The Space Inside
There is a space inside of us. We call it the human soul. In it there is a mirror. This mirror reflects into the spaces outside of us all that we are of soul inside. Our bodies are a reflection from this mirror. They are the materialized expression of our soul as it is reflected into the spatial field of form. Our soul desperately longs for an outer expression of itself. As John O’Donohue writes, “All our inner life and intimacy of soul longs to find an outer mirror. It longs for a form in which it can be seen, felt, and touched.”5 Our soul longs for the intimacy of relationship so that it can be seen, felt, and touched. It longs to be known.
Our soul did not create itself. It was born from the space of Divine Spirit to become the space we occupy as self. This is essentially a Platonic and Neoplatonic concept. As the ancient Greek philosopher Plotinus instructs: from the One there is the Intelligence, there is Soul, from which comes souls. We are our soul and from this space of soul we reflect our inner presence into the outer world of form to become known. Our bodies occupy the space of our soul. They interpret the presence of our soul into the facial expressions and physical actualization of its essence. Sometimes our faces occupy the greatest presence of our soul. In some people, the story of their soul is most clearly written in the lines and structure of their faces. In others, it is written more clearly in their bodies and the way in which they carry themselves and act. Yet, in still others, their soul story is most clearly told in their speech, their voice and the words and phraseologies they choose to describe their lives and the livers of others.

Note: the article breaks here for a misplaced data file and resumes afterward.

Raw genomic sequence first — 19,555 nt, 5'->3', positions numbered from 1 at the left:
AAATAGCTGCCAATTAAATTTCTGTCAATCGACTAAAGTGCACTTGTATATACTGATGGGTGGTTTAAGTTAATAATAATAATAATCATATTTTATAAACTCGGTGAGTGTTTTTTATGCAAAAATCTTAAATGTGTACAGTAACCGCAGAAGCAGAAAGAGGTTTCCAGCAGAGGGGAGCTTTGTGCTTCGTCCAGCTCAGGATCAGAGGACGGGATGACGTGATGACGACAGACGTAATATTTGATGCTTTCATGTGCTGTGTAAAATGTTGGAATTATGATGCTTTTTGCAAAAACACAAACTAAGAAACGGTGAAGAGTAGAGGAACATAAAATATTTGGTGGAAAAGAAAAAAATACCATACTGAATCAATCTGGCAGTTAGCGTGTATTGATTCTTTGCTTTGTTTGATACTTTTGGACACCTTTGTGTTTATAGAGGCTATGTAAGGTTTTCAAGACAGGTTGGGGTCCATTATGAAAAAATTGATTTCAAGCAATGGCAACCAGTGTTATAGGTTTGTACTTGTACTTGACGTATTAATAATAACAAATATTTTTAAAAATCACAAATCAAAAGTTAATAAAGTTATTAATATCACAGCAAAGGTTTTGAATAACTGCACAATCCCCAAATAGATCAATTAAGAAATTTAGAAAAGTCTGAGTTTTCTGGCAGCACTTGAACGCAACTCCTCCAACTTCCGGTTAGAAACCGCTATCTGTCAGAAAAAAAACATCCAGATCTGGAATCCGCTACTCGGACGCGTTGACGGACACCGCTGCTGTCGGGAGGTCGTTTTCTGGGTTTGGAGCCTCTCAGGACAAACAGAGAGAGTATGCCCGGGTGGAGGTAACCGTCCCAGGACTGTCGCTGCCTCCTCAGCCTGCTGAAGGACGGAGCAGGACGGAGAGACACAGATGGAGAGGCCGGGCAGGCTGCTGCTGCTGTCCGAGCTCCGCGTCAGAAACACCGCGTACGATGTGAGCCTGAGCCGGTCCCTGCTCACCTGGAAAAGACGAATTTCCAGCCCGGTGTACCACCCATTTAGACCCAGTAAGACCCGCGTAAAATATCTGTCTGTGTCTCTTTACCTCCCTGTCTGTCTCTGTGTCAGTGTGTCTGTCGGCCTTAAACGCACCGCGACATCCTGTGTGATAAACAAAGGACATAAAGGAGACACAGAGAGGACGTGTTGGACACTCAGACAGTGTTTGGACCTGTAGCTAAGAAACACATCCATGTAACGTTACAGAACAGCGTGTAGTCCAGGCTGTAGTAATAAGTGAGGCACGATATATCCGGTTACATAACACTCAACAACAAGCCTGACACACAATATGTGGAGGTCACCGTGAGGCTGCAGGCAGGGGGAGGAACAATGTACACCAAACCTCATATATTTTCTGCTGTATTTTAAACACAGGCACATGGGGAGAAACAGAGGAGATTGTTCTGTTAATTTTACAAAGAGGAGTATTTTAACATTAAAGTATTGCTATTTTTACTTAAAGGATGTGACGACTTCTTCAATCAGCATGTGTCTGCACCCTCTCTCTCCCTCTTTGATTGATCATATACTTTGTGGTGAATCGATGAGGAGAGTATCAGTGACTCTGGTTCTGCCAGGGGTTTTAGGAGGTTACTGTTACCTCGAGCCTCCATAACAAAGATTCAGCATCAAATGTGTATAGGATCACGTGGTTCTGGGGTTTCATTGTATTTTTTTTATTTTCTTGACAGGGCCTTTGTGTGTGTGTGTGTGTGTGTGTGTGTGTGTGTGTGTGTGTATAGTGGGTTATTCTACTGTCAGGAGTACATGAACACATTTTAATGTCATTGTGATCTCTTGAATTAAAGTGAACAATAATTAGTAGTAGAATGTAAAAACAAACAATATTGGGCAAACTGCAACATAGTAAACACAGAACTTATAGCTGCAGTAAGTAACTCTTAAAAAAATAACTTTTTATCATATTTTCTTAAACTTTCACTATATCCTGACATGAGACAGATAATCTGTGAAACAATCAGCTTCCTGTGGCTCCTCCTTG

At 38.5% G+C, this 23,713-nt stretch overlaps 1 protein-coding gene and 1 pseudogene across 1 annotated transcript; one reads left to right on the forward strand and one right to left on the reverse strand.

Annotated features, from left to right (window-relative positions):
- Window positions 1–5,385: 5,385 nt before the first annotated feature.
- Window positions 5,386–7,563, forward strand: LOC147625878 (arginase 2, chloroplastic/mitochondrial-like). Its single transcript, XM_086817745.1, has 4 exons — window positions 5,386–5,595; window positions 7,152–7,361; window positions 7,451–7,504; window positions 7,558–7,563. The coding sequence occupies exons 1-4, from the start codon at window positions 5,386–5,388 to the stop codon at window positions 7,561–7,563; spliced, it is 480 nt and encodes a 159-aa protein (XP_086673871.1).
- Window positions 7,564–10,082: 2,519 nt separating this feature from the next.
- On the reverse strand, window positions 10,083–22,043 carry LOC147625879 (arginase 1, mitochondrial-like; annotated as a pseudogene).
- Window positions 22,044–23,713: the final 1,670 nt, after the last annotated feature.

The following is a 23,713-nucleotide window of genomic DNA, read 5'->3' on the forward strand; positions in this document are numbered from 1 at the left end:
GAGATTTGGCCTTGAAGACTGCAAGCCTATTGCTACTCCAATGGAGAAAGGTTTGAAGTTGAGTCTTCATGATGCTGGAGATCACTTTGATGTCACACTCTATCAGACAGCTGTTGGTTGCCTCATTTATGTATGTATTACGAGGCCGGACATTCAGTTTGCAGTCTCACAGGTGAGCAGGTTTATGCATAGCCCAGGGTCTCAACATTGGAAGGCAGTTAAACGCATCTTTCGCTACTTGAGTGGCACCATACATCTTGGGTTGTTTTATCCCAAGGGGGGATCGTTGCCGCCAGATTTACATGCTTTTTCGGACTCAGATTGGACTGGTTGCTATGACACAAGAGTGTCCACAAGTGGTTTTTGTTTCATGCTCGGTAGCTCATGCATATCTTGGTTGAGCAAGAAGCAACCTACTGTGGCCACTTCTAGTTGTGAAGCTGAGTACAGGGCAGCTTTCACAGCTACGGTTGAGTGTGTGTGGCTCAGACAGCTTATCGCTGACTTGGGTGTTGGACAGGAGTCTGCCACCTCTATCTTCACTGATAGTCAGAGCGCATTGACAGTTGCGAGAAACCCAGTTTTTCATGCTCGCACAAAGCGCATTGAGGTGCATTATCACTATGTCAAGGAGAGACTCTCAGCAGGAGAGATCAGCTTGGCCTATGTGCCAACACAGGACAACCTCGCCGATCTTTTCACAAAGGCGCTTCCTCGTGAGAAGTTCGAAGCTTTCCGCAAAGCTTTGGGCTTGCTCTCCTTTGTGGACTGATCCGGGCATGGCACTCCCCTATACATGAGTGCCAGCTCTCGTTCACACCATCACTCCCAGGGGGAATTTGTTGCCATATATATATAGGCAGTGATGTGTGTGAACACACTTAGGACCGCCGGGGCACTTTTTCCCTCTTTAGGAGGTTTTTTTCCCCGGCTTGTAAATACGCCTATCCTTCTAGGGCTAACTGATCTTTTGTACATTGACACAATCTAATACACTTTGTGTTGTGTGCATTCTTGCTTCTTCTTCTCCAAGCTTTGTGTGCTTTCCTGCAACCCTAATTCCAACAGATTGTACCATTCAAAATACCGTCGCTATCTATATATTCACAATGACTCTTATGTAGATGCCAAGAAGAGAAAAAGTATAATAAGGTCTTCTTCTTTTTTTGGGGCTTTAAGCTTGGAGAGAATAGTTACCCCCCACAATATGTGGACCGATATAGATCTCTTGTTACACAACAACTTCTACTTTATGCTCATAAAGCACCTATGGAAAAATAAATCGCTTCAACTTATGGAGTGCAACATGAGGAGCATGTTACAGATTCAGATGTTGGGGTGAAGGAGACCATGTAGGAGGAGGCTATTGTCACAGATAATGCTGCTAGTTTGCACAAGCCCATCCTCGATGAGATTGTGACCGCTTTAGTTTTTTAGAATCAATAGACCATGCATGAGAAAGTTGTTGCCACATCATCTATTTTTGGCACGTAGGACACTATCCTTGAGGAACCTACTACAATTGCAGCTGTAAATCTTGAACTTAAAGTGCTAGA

The most predominant and clearest presence of our soul, however, is appreciated most commonly in our eyes. It is said our eyes are the windows of our soul. Actually, they are the windows through which we can see the space of our soul. When someone says, “His or her eyes are so deep.” It is because the space of that person’s soul is so deep. I find the more life experience we have had, the more transformational changes we have struggled and toiled through, the deeper and more expansive the space of our soul becomes.